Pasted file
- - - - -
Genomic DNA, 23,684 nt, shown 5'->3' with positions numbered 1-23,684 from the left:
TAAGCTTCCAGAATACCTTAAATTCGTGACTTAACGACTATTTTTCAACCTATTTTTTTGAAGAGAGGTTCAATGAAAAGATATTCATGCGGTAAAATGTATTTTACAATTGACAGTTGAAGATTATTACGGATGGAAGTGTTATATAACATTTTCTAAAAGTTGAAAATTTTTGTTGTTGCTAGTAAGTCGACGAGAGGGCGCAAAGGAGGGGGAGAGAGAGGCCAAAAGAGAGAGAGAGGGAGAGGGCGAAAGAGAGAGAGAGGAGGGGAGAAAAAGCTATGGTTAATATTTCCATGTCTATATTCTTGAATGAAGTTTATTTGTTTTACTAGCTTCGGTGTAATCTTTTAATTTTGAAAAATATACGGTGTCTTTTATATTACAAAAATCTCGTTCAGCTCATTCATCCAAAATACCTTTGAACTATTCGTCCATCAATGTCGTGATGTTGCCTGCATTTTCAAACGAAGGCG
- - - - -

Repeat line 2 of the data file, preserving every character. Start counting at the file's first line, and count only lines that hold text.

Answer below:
TAAGCTTCCAGAATACCTTAAATTCGTGACTTAACGACTATTTTTCAACCTATTTTTTTGAAGAGAGGTTCAATGAAAAGATATTCATGCGGTAAAATGTATTTTACAATTGACAGTTGAAGATTATTACGGATGGAAGTGTTATATAACATTTTCTAAAAGTTGAAAATTTTTGTTGTTGCTAGTAAGTCGACGAGAGGGCGCAAAGGAGGGGGAGAGAGAGGCCAAAAGAGAGAGAGAGGGAGAGGGCGAAAGAGAGAGAGAGGAGGGGAGAAAAAGCTATGGTTAATATTTCCATGTCTATATTCTTGAATGAAGTTTATTTGTTTTACTAGCTTCGGTGTAATCTTTTAATTTTGAAAAATATACGGTGTCTTTTATATTACAAAAATCTCGTTCAGCTCATTCATCCAAAATACCTTTGAACTATTCGTCCATCAATGTCGTGATGTTGCCTGCATTTTCAAACGAAGGCG